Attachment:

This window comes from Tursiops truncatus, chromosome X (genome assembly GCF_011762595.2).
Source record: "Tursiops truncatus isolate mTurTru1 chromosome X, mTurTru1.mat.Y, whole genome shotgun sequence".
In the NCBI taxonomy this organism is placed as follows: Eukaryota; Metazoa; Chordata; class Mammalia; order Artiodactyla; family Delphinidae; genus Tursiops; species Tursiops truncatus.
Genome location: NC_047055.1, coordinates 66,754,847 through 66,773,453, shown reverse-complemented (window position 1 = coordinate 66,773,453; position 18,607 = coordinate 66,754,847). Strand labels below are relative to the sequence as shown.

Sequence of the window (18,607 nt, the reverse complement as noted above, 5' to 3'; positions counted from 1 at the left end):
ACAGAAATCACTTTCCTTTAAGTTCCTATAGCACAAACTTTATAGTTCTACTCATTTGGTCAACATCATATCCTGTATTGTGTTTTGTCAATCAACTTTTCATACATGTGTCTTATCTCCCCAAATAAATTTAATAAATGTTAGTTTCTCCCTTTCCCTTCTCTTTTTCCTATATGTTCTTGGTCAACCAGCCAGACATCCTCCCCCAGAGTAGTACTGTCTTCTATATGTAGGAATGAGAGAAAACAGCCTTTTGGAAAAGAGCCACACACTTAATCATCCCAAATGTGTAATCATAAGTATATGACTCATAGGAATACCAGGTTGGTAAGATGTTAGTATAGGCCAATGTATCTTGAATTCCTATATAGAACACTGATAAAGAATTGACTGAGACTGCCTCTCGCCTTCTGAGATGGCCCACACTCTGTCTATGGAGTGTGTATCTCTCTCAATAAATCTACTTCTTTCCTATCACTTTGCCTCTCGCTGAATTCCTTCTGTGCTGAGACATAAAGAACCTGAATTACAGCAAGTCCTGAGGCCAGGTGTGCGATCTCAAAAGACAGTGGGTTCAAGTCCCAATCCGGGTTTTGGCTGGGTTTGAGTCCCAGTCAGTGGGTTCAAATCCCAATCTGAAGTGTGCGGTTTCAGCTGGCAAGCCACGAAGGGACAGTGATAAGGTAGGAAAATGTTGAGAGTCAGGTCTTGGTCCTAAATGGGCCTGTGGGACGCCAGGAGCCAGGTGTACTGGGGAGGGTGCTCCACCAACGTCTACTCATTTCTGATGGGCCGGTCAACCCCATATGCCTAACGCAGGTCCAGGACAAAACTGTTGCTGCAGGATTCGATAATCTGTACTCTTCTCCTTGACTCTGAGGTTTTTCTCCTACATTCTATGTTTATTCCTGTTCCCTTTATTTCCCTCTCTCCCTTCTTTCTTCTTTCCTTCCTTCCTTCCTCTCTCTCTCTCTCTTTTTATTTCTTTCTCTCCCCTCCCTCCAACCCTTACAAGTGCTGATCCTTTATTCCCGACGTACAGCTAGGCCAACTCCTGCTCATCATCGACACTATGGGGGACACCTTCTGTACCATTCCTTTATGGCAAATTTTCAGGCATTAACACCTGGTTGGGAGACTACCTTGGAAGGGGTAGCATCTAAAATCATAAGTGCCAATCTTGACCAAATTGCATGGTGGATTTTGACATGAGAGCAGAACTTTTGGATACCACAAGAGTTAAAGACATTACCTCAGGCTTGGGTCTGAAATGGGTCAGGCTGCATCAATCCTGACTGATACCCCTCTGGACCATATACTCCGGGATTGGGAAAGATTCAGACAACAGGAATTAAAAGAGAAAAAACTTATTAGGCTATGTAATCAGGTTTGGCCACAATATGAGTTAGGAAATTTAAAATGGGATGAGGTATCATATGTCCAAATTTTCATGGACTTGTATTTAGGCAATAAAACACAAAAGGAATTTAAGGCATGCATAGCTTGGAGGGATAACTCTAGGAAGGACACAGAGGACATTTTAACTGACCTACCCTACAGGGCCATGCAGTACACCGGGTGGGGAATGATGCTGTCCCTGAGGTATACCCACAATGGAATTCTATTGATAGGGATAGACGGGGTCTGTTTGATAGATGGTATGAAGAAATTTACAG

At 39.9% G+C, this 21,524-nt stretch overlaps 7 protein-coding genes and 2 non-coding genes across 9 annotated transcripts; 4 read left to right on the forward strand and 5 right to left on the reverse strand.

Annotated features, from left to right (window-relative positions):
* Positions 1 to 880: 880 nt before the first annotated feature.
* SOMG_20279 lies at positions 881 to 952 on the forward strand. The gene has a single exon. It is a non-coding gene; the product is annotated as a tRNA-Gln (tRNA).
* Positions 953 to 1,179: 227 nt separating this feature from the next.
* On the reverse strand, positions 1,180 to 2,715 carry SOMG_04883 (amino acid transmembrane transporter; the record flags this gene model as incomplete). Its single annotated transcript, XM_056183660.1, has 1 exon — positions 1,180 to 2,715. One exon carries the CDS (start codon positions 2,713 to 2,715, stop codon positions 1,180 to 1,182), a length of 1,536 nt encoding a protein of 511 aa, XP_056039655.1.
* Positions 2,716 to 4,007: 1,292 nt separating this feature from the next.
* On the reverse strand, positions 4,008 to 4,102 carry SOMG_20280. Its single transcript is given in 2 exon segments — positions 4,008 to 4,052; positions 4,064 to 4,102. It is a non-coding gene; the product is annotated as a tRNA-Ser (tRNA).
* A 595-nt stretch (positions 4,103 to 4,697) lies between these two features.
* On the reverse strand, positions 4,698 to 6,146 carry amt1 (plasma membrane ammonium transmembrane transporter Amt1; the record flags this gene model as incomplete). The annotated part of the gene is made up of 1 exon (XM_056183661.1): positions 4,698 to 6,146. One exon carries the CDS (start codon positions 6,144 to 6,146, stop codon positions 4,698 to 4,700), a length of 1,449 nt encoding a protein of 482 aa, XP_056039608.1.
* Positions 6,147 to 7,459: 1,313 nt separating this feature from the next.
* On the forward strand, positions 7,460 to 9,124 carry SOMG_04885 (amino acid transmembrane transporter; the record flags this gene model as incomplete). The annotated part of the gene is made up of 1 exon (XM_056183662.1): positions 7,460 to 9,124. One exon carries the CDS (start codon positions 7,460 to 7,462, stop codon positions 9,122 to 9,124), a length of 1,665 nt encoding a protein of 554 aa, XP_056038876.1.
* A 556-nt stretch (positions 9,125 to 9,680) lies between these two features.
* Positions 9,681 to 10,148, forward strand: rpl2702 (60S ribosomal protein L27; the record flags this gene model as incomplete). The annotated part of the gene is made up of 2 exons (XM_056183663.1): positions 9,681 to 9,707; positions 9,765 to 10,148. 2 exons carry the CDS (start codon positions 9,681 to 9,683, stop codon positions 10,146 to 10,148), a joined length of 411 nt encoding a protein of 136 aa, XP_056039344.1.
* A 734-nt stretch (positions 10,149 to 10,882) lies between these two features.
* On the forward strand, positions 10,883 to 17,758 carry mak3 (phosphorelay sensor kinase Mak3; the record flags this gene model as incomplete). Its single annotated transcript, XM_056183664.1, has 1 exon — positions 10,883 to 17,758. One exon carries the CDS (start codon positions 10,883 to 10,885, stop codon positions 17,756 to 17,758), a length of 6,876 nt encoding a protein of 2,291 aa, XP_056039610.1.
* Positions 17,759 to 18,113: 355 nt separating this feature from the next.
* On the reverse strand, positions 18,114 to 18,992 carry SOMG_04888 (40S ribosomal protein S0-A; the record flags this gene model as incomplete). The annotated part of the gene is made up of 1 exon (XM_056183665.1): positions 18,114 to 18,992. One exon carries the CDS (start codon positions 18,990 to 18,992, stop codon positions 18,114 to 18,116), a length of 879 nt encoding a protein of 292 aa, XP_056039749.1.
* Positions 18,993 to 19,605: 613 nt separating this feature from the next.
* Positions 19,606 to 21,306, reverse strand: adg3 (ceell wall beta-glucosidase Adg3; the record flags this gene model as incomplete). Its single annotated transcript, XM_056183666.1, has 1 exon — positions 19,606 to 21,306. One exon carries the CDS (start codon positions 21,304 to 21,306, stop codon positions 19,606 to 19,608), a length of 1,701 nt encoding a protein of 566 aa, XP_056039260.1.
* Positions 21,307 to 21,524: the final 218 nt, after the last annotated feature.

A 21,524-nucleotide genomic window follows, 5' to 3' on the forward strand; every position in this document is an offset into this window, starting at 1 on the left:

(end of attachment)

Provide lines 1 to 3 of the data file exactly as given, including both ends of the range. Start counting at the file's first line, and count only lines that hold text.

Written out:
This window comes from Tursiops truncatus, chromosome X (genome assembly GCF_011762595.2).
Source record: "Tursiops truncatus isolate mTurTru1 chromosome X, mTurTru1.mat.Y, whole genome shotgun sequence".
In the NCBI taxonomy this organism is placed as follows: Eukaryota; Metazoa; Chordata; class Mammalia; order Artiodactyla; family Delphinidae; genus Tursiops; species Tursiops truncatus.